2017 Grammy Nominees is a varied mix of the best releases of 2016, culled from the main nomination categories. From the Beyonce/Jack White collaboration "Don't Hurt Yourself" – her first nomination in the Best Rock Performance category – to darkhorse Sturgill Simpson's "Brace for Impact (Live a Little)," the selections on this 21-track compilation include a full range of genres. Kelsea Ballerini and Maren Morris represent the new generation of country singer/songwriters, while R&B newcomer Anderson.Paak and earnest Danish outfit Lukas Graham cover the pop-oriented end of the class of 2016. Ubiquitous hits from Twenty One Pilots, Sia, Drake, Adele, Justin Bieber, and the Chainsmokers are also included. The collection debuted in the Top 20 on the Billboard 200.
25 is the third studio album recorded by British singer and songwriter Adele. It was released on 20 November 2015, through XL Recordings. The lead single, "Hello", was a critical and commercial success, topping the charts in 28 countries including the United Kingdom and the United States, where "Hello" became the first single ever to sell one million downloads in a release week.
"Adele - 25: Special Holiday Edition" - in addition to the basic 14 songs of the album included a 6 live tracks recorded during a performance tour of the singer. The tour takes place in support of the new album "Adele - 25", which for several months has a leading place in the charts around the world.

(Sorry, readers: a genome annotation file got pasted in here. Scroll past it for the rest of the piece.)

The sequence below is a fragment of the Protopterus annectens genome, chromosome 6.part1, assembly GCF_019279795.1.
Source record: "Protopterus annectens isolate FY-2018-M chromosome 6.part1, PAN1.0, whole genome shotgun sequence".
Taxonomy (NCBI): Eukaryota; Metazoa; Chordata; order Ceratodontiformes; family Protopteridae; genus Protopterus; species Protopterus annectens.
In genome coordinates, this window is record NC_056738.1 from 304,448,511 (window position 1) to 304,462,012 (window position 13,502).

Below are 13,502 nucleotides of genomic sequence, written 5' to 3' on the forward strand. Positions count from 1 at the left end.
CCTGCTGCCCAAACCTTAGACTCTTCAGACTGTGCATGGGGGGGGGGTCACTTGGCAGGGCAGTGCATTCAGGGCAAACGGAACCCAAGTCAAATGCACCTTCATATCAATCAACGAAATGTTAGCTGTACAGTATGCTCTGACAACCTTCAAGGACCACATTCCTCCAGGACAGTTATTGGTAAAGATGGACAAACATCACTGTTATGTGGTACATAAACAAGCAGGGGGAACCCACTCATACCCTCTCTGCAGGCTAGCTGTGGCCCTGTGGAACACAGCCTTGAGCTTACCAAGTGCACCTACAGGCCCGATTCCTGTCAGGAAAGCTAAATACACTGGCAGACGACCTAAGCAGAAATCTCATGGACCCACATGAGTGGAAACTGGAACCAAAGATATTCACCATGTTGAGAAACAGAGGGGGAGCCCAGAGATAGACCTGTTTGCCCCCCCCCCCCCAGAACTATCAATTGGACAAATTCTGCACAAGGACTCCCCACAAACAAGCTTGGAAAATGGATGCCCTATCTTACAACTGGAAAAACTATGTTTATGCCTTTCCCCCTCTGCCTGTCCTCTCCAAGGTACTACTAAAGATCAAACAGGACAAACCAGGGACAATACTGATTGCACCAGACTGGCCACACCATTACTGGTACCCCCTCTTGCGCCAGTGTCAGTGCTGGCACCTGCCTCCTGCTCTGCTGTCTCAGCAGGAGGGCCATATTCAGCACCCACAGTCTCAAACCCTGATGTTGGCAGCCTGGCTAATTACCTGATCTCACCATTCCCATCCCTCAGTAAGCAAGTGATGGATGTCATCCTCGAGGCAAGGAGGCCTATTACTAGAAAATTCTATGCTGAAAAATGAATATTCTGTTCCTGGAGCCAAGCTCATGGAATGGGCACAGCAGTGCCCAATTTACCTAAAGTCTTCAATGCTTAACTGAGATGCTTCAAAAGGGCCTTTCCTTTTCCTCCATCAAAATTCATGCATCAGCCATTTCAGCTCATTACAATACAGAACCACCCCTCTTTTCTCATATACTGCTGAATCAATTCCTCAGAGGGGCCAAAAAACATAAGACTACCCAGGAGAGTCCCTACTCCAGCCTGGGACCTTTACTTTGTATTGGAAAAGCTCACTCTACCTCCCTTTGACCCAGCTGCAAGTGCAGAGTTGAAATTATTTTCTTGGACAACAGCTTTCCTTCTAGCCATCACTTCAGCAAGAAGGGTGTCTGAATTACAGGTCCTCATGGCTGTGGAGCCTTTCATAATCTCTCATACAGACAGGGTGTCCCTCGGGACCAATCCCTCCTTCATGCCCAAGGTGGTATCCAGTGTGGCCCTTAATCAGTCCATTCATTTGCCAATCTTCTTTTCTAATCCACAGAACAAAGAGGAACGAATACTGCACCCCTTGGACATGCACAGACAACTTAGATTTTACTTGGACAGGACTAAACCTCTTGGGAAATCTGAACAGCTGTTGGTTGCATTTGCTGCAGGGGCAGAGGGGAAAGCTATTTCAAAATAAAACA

With just a couple of cursory listens to the few tracks that popped up all over the Internet through 2007, comparisons were made between Adele, the much-hyped brassy British songstress, and Amy Winehouse, the…much-hyped brassy British songstress. However, after a solid listen to 19, the first full sampling by the up-and-coming Adele, listeners are forced to throw all comparisons to the wind; Adele is simply too magical to compare her to anyone. Bluesy like it's no one's business yet voluptuously funky in a contemporary way, Adele rocks out 19 with a unique voice and gritty sound that dazzle endlessly…
Naxos’ exciting and important American Classics series now includes music of the present day, in this case three recent works by Philip Glass. The Violin Concerto, a work that (surprisingly) adheres to classical conventions, lures us in with beautiful, seductive harmonies. Glass relies both on his trademark arpeggiated technique (sounding in the first movement somewhat like Vivaldi’s “Winter” concerto) and on his favorite harmonic progressions to suggest a sustained melodic line. In the first two movements Glass’ carefully timed harmonic and rhythmic shifts keep you in a happy daze. He breaks the mood in the finale, however, leaving the soloist to practice arpeggios at length until the quiet, serene coda steals in. Adele Anthony, who plays with the kind of skill and grace we would expect in a Mozart concerto, brings off Glass’ work with consummate, convincing musicianship. Company (music for Becket’s prose) for string orchestra is in four movements, characterized by stimulating changes in time signature and rhythm.